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I just bought two carbon steel old pans, numbers 43 and either 6 or 9 (orientation?), at a flea market. One of the skillets has a lot of burned on flaky black very hard something - outside, mostly, on sides and bottom, and some around the top edge of the inside sides. I need to clean them, but they appear to be seasoned okay. The super hard stuff on the outside and inside has me worried. How can I clean that off and start out well?

Also, I bought them to use over a campfire, on a grill grate, so they won't rest on coals or wood. Is this acceptable for carbon steel, and if so, are there any parameters for heat or closeness to the fire?

At home, I cook almost completely on cast iron and coated cast iron. Are cast iron and carbon steel skillets the same basically in regards to seasoning and cooking on electric, or should I use them more like stainless steel?

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    The hard black part might actually be good seasoning (years of building up polymerized oil). – Joe Jun 1 '16 at 15:29
  • This looks like it will do better as two questions. Someone may be able to answer only half of this question, which makes it difficult to vote on. Please consider separating the two questions. – Catija Jun 1 '16 at 22:28
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    I use both cast iron and carbon steel. Yes, they're treated exactly the same as far as seasoning, washing, and cooking goes. I use mine with gas stoves and induction cookers. They're perfect for camping, and there wouldn't be a problem even if you put them on the coals or wood except for possible hot spots developing. – LMAshton Jun 20 '16 at 6:40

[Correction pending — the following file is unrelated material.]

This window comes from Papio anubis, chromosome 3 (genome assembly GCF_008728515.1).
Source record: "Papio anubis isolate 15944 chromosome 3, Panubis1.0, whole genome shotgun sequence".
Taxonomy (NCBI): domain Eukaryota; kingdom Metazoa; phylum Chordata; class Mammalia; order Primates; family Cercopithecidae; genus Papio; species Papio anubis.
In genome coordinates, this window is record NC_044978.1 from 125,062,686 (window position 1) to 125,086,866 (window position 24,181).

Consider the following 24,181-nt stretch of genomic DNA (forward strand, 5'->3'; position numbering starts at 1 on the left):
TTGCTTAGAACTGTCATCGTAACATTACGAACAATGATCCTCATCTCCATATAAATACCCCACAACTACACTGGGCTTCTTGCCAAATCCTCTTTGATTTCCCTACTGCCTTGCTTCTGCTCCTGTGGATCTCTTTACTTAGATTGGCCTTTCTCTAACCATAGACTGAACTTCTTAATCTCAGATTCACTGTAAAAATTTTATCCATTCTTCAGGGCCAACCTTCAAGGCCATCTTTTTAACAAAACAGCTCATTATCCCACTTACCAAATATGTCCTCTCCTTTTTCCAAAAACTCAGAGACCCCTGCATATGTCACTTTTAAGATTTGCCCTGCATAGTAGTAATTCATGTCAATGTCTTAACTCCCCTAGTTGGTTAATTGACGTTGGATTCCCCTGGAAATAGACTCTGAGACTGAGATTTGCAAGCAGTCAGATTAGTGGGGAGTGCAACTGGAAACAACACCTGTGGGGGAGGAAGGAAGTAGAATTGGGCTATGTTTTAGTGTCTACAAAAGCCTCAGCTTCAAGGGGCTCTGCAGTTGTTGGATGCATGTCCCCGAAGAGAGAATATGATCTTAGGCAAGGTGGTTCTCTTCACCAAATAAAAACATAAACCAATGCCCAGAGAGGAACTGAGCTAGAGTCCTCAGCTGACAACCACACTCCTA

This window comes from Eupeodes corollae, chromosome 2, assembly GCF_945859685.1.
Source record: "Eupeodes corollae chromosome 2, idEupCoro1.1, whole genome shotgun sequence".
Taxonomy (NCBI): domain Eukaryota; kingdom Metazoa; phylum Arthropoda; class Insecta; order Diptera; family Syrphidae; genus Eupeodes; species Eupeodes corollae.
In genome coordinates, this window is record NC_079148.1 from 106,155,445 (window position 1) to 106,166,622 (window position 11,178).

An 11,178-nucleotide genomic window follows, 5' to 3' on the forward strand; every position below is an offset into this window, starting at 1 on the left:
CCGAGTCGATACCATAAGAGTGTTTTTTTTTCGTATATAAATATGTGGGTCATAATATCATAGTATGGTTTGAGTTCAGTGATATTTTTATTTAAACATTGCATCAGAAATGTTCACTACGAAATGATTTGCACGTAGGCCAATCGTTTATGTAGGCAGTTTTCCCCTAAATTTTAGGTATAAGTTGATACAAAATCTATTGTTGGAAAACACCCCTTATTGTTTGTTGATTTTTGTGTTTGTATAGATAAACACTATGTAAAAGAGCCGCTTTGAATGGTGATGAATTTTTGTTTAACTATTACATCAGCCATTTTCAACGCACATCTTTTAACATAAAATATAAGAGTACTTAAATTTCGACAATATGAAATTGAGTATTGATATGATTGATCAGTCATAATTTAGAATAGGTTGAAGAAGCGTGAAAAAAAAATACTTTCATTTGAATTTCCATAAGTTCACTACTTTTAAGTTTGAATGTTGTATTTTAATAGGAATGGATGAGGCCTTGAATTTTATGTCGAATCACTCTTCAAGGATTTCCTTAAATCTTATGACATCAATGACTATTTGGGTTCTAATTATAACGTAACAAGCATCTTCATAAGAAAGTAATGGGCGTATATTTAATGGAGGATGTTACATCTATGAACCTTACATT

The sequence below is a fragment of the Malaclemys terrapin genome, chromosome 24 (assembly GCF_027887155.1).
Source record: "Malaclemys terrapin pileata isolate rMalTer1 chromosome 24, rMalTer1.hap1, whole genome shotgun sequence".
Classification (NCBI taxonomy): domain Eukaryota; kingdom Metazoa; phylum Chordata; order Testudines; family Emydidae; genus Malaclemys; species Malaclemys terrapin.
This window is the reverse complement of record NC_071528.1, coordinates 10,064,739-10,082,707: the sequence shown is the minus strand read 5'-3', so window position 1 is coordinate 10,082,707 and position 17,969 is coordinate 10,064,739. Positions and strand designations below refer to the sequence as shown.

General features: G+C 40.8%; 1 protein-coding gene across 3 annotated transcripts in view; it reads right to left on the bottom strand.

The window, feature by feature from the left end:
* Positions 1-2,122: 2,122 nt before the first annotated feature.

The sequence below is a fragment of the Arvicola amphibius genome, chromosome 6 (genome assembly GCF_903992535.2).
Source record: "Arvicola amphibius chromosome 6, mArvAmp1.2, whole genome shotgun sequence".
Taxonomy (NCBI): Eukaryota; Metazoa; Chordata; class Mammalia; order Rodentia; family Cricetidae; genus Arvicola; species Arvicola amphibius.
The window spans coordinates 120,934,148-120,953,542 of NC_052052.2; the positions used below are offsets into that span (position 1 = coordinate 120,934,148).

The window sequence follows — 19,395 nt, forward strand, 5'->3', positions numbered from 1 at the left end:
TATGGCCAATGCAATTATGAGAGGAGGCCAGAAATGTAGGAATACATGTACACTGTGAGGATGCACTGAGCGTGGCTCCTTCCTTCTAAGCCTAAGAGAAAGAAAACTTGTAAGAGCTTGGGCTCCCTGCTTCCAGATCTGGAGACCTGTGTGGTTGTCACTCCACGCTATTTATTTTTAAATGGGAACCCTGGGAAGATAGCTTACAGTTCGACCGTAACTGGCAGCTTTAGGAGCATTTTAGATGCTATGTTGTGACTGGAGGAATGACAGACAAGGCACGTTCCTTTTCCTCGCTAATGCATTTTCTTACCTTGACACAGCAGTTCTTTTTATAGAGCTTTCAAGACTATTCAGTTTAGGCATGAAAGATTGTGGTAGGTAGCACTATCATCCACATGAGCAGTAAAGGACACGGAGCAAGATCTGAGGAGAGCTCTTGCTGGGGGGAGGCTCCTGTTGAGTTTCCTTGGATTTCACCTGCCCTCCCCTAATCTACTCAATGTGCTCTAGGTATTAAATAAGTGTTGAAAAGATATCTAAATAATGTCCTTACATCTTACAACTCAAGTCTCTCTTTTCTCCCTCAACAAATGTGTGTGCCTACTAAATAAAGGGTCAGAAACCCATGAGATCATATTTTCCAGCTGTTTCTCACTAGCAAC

• @LMAshton - why aren't you answering instead of commenting? You seem to have exactly what the OP is looking for. – PoloHoleSet Sep 13 '16 at 14:25
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Good (?) carbon steel pans can be cleaned in a self-cleaning oven, just as cast iron. I use both A LOT (read, exclusively). My steel French crepe pan needs cleaning occasionally but I season it as I do cast iron. The flaky stuff may be soot, fat, or nearly anything in between. Clean'em, season 'em, and take care of 'em. They should provide good service. Rust forms fast on carbon steel.

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You can season these pans by heating with salt in the pan until it is extremely hot. The salt is abrasive and will remove any particles when you rub it around the pan with a dry cloth. Be very careful as the salt is very hot! This opens up the pores in the steel. Remove the hot salt and ad some veg oil, olive oil or what ever you have and let it season the pan. The pan should now be non stick and the heat has sanitized the pan. Remove the oil and wipe with a paper towel.

  • Be careful when working with oil around a potentially well overheated pan. There can be smoke, or even a fire. Do what is described outside if possible, and with oil containers or other flammables well out of the way. Filling a smaller container with only as much oil as you need, and only taking that container near your pan, is a good precaution. – rackandboneman Oct 13 '16 at 15:01

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